The hangers were still draped with her dresses, old and new alike.

Pearl earrings, golden necklaces, and amethyst rings lay atop the vanity like sprinkles on a freshly made sundae.

Al, old Al, stood at the door of the bedroom he once shared with Rose. Still wearing a pallbearers uniform, despite being too aged to bear much, he looked around the room in disbelief. She wouldn’t be coming back to put on those earrings, don that dress, and head to dinner.

With a limp that favored his right leg, Al walked the perimeter of the room letting the middle and index fingers of his left hand graze the textured wall paper. It felt woven. In this moment, Al realized he had never touched the wallpaper. Rose picked it out 18 years earlier. It was a deep forest green with peonies of various shades of pink dabbled across them. He thought it too overbearing for a bedroom. And the peonies looked messy.

Facing the open closet, Al’s eyes refill with tears as the aroma of her perfume and her skin still waft freshly from the clothes. He takes two hungry handfuls of clothing, pressing them to his nose and mouth. Even after 62 years of marriage, three children, seven grandchildren, countless threats of divorce, even more evenings of unparallelled passion, he remains desperate for her scent.

It’s gone, though. The pain of this sudden rush of truth hits him in the gut just as it had each morning he wakes up without Rose by his side.

Tearing himself away, Al continues around the room. He catches glimpse of himself in the mirror, finding the reflection older than he remembered. Perhaps when Rose had gone, she had taken with her that youthful piece of his mind that she enraptured decades earlier.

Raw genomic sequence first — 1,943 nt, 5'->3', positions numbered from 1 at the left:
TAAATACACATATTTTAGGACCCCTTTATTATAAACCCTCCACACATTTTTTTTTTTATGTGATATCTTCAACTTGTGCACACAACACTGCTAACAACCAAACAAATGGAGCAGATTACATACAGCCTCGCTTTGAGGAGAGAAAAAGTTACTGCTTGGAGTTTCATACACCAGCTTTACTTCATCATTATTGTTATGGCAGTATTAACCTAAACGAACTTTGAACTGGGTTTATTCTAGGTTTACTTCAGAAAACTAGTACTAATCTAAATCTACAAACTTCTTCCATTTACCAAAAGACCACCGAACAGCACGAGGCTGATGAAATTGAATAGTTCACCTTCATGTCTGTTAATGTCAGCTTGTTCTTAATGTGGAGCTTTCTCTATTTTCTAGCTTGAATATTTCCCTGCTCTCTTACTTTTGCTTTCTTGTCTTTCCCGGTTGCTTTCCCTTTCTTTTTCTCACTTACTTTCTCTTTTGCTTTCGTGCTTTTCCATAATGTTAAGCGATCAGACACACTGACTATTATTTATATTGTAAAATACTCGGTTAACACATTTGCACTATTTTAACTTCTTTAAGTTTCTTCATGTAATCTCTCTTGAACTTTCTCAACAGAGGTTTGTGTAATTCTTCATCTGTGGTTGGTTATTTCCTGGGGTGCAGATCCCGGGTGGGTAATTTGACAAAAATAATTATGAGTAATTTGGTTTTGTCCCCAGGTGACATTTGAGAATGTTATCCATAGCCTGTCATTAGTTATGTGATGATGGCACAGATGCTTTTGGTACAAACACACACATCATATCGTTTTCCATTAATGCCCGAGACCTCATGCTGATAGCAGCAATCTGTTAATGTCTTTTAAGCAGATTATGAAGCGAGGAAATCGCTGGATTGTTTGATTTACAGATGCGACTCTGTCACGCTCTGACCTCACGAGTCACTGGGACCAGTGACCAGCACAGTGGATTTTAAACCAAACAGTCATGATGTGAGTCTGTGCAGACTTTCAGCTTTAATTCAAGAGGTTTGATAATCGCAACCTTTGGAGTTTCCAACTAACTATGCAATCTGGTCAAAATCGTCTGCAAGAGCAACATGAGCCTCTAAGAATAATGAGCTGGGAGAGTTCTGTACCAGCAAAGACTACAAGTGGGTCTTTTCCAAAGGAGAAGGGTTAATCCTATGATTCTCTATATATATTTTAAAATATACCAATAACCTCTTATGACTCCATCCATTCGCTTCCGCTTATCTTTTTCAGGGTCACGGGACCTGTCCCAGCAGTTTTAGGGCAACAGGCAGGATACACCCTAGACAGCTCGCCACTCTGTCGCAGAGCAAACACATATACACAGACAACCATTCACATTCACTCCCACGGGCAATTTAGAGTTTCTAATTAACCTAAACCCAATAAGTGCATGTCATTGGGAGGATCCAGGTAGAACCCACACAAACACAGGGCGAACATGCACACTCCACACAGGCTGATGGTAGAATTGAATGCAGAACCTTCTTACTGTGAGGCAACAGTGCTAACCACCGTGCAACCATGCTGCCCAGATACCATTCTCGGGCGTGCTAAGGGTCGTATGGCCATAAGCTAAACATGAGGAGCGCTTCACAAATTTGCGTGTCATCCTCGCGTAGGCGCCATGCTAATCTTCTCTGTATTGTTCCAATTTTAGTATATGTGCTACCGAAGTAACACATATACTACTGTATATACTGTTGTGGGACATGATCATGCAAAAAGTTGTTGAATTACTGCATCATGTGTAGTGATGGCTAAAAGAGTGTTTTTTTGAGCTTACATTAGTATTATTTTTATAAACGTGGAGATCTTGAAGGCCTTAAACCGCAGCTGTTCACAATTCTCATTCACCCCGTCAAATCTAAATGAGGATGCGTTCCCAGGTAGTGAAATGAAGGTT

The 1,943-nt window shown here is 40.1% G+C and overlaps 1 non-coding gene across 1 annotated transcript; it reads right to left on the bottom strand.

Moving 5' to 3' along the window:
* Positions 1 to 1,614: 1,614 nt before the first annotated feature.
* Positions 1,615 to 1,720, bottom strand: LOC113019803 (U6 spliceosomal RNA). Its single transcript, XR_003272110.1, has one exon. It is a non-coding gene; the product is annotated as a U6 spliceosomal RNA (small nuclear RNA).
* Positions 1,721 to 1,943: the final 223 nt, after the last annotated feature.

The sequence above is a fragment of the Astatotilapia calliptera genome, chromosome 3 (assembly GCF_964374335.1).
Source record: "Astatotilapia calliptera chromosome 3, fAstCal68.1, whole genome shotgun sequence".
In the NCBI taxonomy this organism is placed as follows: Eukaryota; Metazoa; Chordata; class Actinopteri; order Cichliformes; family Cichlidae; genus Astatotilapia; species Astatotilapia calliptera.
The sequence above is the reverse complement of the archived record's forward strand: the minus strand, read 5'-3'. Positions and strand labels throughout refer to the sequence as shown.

Uneasily sitting down, glimpses are exchanged between man and mirror. Unable to look at himself, each time Al looks away from his reflection the way a stranger does once they are caught staring.

He examines each accessory– every broach, individual earring, gem solitaire. He holds the amethyst solitaire he bought her on her last birthday. It had been three long months since then, but three short months took his love. With swollen, arthritic fingers, he squeezes the stone with all his might. A lone tear presses out through the corner of his eye. He places the necklace with the utmost gentleness.

Finding the lone tear in the reflection, Al diverts his eyes again. Just then, something on the bookshelf jumps out at him. Standing against the back of the shelf, behind all of the other books is a taller, unfamiliar piece of literature.

Again, with the same limp that favored Al’s right leg, he makes his way to the shelf. Absentmindedly, he pulls out the other books, letting them crash to the thickly carpeted floor with soft thuds. Al pulls out the large, hardcover book wrapped in a thick, black, parchment sleeve.

It was unfamiliar. Unknown. In his own bedroom.

The name of the author, however, was familiar: Jason Paddak.

Rose had always been a big fan of the travel author, even dragging Al to his book signings, but never getting anything autographed. Now he remembers that in their three trips to see the author, she watched him speak, then nonchalantly suggested leaving.